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One of the new additions to the tax code is the 199A deduction, or the 20% pass-through deduction. This deduction is of interest to small business owners, as many small businesses are organized as “pass-through” entities, meaning that the business’s profits and/or losses are taxed as part of the owner’s personal income.

If a taxpayer that owns a pass-thru has less than $315,000 of taxable income in a year (or half that amount for a single filer), the taxpayer will generally deduct 20% of their business income before they calculate how much federal income tax they owe. However, the new deduction is based on “qualified business income”, or income that you derive from a pass-through business minus any “net capital gains”, including stock.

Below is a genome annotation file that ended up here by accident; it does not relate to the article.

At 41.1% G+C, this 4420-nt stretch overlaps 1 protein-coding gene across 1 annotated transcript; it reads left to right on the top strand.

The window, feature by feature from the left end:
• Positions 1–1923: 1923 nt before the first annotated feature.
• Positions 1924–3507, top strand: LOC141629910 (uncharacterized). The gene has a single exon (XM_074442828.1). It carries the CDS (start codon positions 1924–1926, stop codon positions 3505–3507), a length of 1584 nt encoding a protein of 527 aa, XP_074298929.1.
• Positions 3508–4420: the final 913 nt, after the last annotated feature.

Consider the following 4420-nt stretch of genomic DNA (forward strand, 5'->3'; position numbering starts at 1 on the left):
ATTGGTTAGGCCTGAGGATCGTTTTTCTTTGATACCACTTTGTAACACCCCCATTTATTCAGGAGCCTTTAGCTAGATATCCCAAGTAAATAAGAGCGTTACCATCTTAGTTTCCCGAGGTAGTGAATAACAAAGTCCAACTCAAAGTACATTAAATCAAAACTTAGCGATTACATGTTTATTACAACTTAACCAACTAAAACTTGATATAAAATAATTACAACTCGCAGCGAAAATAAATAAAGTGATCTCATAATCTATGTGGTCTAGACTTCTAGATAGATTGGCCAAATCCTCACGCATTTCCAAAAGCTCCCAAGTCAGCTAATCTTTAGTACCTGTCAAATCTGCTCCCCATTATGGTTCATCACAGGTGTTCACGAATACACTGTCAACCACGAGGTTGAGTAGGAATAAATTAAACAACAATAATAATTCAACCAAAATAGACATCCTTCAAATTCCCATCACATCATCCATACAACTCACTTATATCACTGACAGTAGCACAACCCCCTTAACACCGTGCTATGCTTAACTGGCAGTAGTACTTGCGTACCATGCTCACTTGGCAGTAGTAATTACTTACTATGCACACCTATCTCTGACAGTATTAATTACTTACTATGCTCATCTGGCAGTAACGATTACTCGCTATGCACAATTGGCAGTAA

An important aspect of the law that makes the deduction more widely available is that the income limits of $315,000 and $157,500 mentioned earlier are not based on adjusted gross income. Instead, they are based on taxable income (without regard to the pass-thru deduction).

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